I would much rather keep my daughters with me as long as they could feel themselves happy with me; but when girls grow up, one cannot reckon on peace. I wish all wooers and question-askers at Jericho!

I set up a great web upon my loom and I spoke to the wooers, saying, "Odysseus is assuredly dead, but I crave that you be not eager to speed on this marriage with me. Wait until I finish the web I am weaving. It is a shroud for Odysseus' father, and I make it against the day when death shall come to him.

Moreover a third man came up, Philoetius, a master of men, leading a barren heifer for the wooers and fatted goats. Now ferrymen had brought them over from the mainland, boatmen who send even other folks on their way, whosoever comes to them.

Would to Father Zeus and Athene and Apollo, that the wooers in our halls were even now thus vanquished, and wagging their heads, some in the court, and some within the house, and that the limbs of each man were loosened in such fashion as Irus yonder sits now, by the courtyard gates wagging his head, like a drunken man, and cannot stand upright on his feet, nor yet get him home to his own place, seeing that his limbs are loosened!

But, doctor, how about our callous widow bluebird finding another mate after the mating season is over?" "There are always some bachelors around, unsuccessful wooers whose early blandishments were vain." "And are there no respectable spinsters with whom they might take up as a last resort?" Leonard queried. "No, none at all.

Nevertheless, he did not profit by the warning; for he had thrown in his lot with that guilty band, and had to drink of the same cup. Penelope and the Wooers "How slowly move the hours," said Penelope to Eurycleia, yawning and then laughing in sheer vacancy of spirit. "How would it be if I showed myself to the wooers?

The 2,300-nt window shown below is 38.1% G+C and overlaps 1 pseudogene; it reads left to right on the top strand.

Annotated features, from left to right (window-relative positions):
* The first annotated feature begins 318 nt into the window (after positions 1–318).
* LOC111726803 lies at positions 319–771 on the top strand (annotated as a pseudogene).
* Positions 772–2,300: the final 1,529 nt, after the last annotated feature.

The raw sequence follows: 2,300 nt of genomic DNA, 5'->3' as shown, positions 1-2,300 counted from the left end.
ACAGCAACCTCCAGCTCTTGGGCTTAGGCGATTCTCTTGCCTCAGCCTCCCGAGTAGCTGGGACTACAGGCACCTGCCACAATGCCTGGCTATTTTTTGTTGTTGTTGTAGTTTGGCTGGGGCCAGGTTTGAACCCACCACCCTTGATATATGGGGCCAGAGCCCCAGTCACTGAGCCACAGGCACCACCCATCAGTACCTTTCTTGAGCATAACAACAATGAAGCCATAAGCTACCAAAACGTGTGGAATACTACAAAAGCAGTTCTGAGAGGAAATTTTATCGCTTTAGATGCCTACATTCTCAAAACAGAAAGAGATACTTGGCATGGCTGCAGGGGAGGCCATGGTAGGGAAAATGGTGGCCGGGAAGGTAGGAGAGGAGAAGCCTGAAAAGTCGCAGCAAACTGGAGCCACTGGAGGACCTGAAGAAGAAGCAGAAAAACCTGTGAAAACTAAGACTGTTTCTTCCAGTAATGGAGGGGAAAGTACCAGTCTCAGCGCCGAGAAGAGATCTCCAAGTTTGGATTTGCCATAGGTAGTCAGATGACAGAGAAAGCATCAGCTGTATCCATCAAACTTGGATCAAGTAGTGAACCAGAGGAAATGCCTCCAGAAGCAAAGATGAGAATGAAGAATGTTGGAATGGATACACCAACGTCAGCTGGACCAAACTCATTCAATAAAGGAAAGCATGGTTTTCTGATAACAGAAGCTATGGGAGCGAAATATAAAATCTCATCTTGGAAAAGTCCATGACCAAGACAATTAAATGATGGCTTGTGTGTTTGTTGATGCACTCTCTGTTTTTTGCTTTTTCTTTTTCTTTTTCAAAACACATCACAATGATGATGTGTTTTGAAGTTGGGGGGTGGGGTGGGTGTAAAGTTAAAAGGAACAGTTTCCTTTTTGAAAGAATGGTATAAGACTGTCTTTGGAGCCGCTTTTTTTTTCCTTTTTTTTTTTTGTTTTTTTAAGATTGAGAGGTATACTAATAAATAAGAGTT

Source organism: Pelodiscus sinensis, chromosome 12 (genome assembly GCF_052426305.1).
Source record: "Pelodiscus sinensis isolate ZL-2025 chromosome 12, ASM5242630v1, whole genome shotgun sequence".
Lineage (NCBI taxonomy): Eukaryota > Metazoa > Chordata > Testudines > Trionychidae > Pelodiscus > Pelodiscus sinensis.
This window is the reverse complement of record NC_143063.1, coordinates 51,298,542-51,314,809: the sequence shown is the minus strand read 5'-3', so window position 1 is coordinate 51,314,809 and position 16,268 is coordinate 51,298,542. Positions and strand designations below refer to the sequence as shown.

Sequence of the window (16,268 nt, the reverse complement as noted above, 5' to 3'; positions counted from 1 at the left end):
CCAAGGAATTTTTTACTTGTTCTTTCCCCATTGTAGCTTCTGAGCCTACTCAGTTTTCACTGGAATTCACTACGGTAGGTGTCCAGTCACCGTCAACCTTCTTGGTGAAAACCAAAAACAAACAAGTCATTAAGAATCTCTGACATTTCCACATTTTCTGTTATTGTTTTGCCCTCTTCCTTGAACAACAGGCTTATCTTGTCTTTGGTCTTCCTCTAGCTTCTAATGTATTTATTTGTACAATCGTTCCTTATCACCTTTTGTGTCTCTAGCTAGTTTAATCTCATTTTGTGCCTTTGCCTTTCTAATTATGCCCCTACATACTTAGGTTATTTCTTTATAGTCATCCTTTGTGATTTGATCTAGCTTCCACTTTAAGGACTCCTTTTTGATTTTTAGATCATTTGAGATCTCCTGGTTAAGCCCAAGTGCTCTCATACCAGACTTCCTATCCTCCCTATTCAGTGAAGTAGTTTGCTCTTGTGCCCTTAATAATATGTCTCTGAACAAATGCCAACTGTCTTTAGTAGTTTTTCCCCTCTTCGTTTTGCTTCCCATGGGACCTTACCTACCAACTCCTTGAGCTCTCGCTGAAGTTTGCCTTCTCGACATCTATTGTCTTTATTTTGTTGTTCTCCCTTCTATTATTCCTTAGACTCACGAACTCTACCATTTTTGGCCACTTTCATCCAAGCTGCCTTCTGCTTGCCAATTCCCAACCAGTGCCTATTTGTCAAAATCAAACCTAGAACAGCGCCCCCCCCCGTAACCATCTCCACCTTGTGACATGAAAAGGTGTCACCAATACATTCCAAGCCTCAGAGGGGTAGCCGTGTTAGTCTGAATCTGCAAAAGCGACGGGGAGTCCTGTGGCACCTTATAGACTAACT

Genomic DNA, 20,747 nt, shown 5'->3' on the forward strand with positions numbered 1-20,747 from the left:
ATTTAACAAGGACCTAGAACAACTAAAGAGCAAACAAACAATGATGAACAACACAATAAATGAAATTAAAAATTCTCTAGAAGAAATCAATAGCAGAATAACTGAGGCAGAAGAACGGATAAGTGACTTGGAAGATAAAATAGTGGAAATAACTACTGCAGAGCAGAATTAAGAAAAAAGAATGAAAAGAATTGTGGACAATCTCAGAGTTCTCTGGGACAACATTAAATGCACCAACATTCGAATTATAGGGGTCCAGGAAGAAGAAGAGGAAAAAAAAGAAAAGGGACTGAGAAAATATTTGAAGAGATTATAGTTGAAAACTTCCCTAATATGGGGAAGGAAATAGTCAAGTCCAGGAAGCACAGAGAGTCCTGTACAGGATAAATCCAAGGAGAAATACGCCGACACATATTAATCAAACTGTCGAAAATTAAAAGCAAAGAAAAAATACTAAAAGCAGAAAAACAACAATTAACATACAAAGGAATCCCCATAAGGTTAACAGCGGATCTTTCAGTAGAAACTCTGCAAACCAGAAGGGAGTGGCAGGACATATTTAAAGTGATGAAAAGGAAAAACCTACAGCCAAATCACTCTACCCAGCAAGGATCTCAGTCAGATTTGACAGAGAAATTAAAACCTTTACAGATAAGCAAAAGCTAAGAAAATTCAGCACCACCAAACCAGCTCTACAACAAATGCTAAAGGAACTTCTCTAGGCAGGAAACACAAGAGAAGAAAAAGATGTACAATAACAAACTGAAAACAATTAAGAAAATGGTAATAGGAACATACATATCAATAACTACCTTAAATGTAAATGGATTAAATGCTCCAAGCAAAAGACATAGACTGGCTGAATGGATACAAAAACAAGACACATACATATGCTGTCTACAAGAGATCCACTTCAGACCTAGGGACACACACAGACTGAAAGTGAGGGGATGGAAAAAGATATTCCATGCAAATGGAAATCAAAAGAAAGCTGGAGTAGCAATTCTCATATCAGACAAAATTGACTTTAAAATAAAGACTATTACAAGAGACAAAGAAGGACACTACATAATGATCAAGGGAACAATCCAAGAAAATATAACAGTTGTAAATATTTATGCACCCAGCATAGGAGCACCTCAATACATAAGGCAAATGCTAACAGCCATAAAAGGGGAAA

If an inhabitant of another planet were to behold a number of young rustics at a fair courting a pretty girl, and quarrelling about her like birds at one of their places of assemblage, he would, by the eagerness of the wooers to please her and to display their finery, infer that she had the power of choice.

By some strange magic his limbs seemed to have filled out; and when the wooers saw his mighty chest and broad shoulders they cried out in amazement "Methinks Irus will pay dearly for his ire," said one. "Look what a brawny thigh the old carle shows under his rags!"

Then first stood up Leiodes, son of Oenops, who was their soothsayer and ever sat by the fair mixing bowl at the extremity of the hall; he alone hated their infatuate deeds and was indignant with all the wooers.

With a heavy heart she took the bow with its quiver in her hands, and descending the staircase re-entered the hall, followed by her maidens, who carried a chest containing the axes. "Behold the bow, fair sirs!" she said to the wooers, "and behold me, the prize for this fine feat of archery!"